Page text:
A Runner's Ramblings: Volume 4; 16th Edition
423.6 miles raced in 2009
Race: San Francisco Half-Marathon
Place: San Francisco, CA
Miles from home: 738 miles
Weather: 50s; cloudy
It is a rare occasion anymore where I go to a race and during the run I don't have a particular goal in mind. Be it pacing, Charity Chasing or pursuing a personal best, I usually have something going on. Not so much this weekend.
While I was able to have glorious time speaking and signing books at the San Fran Expo, I knew that because of my rapidly approaching US Aquathlon Championship race, this half-marathon would be more or less a relative jog.
I chose to run the 1st half marathon offered (covering the first half of the marathon course) as opposed to the latter covering the second half in 0rder to run across the Golden Gate Bridge. It is hard to believe that a few years ago, the golden Gate bridge was not part of the course. Any race in San Francisco worth its salt needs to incorporate this beautiful structure. Now races need to work on making sure you can actually see it.
There is no one temperature i have been accustomed to this year. From California to Mississippi to Washington State to Florida to Indiana to Kentucky to Nevada to Fargo to Minnesota and to all points in between, I haven't experienced any one particular climate for any length of time. In fact, I have gone from one extreme to the other on numerous trips. On race morning, near the end of July, I was not expecting 54 degree weather with a chill in the area. While Mark Twain has been mistakenly labeled the author of the quote: "the coldest winter I have ever spent was a summer in San Francisco", whoever said it was right. The temperature definitely created a brr factor, one which made me wish I was racing!
Fortunately, I was not "racing". I don't mention it very often but for more that a year now, I have had an Achilles tendon problem. It has hampered me and worried me. Unlike sore muscles, you just do not want to mess with an AT. Well, either the AT has gotten a little worse or I have just become a little more aware of it lately. I honestly think it is the latter. Regardless of the cause, it hasn't stop the niggling little pain. So just "running" would be good idea. I did, however, want to throw in some speed. With the run portion of the Aquathlon being a 5k, a distance so short to me that i often run double that before I can even wake up my legs and have them tell me what sort of day I am going to have, picking up the pace today was a must.
As we counted down the start to the race, at the ungodly hour of 5:30AM, I was ready to go while holding myself in check. The word "Go!" was shouted and away we went.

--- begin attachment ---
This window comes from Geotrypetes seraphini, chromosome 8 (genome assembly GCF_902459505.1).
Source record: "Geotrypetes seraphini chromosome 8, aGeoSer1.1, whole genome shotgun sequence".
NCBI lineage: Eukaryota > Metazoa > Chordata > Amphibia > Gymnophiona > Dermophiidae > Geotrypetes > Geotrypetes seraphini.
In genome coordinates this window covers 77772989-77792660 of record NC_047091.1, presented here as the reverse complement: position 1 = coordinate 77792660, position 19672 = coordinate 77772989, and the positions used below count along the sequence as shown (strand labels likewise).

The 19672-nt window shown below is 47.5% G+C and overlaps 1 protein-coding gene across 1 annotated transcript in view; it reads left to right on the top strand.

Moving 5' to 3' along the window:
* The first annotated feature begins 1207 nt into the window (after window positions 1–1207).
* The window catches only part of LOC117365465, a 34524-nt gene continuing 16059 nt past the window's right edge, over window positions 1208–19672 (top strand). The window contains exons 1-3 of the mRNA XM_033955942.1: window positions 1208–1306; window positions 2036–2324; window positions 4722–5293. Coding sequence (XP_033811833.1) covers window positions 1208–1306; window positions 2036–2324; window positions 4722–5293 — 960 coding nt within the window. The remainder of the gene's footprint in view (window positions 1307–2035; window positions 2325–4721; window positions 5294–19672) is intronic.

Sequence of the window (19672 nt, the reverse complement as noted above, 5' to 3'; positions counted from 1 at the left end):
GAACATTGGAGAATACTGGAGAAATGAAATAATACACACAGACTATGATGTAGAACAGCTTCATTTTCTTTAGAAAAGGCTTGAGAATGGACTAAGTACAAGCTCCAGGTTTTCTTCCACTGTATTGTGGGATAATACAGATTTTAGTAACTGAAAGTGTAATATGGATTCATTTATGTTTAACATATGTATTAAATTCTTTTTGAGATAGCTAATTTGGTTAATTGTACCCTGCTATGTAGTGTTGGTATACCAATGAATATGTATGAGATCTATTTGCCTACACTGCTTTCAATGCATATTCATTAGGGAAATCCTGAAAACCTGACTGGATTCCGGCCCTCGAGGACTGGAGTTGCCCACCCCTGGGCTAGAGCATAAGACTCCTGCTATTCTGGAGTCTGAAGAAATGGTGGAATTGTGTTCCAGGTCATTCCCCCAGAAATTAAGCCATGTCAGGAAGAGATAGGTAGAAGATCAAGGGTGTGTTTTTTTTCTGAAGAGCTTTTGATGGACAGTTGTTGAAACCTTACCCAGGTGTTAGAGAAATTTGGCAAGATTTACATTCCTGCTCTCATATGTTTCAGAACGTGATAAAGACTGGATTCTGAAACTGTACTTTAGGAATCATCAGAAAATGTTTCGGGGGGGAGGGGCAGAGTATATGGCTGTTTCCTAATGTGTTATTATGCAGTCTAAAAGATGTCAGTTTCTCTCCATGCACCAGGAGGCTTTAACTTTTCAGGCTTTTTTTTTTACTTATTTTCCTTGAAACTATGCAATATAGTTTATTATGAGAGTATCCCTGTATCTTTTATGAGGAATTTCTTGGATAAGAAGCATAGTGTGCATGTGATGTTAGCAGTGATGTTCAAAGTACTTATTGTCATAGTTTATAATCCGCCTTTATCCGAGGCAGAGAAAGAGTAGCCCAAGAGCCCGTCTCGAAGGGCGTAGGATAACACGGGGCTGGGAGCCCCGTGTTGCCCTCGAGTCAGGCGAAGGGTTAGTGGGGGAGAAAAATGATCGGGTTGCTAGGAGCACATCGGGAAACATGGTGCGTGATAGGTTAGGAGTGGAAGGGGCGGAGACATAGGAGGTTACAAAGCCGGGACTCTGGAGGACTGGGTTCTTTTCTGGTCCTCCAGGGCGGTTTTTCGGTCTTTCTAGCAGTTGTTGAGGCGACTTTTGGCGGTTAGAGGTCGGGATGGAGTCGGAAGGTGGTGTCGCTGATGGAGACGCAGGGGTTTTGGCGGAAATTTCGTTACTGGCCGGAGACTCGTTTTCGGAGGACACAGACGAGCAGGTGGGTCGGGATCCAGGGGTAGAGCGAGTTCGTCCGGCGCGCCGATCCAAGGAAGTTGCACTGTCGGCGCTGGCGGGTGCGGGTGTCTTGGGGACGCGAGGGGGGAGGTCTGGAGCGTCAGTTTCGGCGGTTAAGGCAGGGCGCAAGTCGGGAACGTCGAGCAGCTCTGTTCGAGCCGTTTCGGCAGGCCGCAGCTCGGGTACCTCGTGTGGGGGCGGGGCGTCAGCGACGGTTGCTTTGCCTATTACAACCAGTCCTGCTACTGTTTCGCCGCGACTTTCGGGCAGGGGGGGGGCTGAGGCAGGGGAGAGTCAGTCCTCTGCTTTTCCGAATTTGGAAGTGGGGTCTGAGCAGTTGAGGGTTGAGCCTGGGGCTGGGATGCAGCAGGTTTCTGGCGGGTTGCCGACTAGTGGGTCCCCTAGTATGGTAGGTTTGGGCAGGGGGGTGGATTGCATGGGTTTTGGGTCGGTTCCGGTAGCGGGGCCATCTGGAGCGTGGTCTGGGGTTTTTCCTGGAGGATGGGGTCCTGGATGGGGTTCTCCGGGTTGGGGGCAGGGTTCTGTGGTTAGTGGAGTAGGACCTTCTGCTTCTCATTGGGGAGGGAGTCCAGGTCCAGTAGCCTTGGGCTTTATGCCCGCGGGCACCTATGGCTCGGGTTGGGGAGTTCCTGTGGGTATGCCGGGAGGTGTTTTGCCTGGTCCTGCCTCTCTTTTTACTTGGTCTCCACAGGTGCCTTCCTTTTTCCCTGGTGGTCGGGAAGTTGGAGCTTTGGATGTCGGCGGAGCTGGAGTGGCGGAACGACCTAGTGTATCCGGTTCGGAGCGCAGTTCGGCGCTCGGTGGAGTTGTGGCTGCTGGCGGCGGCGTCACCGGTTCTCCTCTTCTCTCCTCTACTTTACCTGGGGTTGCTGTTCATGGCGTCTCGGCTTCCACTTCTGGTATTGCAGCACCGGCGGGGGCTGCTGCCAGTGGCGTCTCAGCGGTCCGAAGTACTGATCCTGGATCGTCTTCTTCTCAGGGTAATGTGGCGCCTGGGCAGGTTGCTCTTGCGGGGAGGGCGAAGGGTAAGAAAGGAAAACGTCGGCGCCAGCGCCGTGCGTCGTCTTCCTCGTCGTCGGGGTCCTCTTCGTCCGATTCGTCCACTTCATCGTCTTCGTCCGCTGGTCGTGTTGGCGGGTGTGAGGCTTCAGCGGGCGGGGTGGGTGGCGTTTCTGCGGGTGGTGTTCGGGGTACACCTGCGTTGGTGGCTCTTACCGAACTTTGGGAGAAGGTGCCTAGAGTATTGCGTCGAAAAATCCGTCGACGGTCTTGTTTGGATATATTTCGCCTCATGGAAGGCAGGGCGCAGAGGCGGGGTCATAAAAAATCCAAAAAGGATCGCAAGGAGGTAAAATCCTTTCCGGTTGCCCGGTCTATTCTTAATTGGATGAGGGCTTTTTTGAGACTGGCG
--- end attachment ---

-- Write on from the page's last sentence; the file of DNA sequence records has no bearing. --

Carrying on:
Normally I can break down mile times and tell you how I was feeling. Fortunately for the brevity of this report, I neither saw half of the mile markers nor hit my watch to see what my splits were. You see, about half of a mile into the race, the 3:00 pace group leader appeared behind me with his charges. I figured that a 1:30 for the half seemed like a good idea, so I decided I would stay with this group. The stay was made even more friendly when a few of the runners mentioned they now had a "celebrity" in the group. I honestly, turned and looked around to see who they were talking about before realizing they meant me. "Great," I joked. "Pressure!"
With the first 3-4 miles being about as flat as you can be, the group was well on pace for their 3:00 goal. We passed Chrissy Field where I ran my 12 hour race last fall and i remarked about how the weather could not have been more different. I would have loved these conditions in that race. up ahead, the Golden Gate loomed to our right. well, at least I think it loomed. The fog obscured just about everything.
The second real portion of this half-marathon was the climb to the bridge and then the out and back across the fabled span. The hardest hill on the course is what takes runners to the foot of the red spans and the group handled this hill like a champ. We then crowded into one lane with a few runners abreast, as we crossed over the Golden Gate Strait and headed towards Sausalito. The aforementioned fog made visibility off of the bridge close to zero. No Alcatraz was spotted and no sun to be seen. I have to admit that I was a little winded. I could not have been more glad to be running the 13.1 miles instead of the longer distance all of these fellows were running.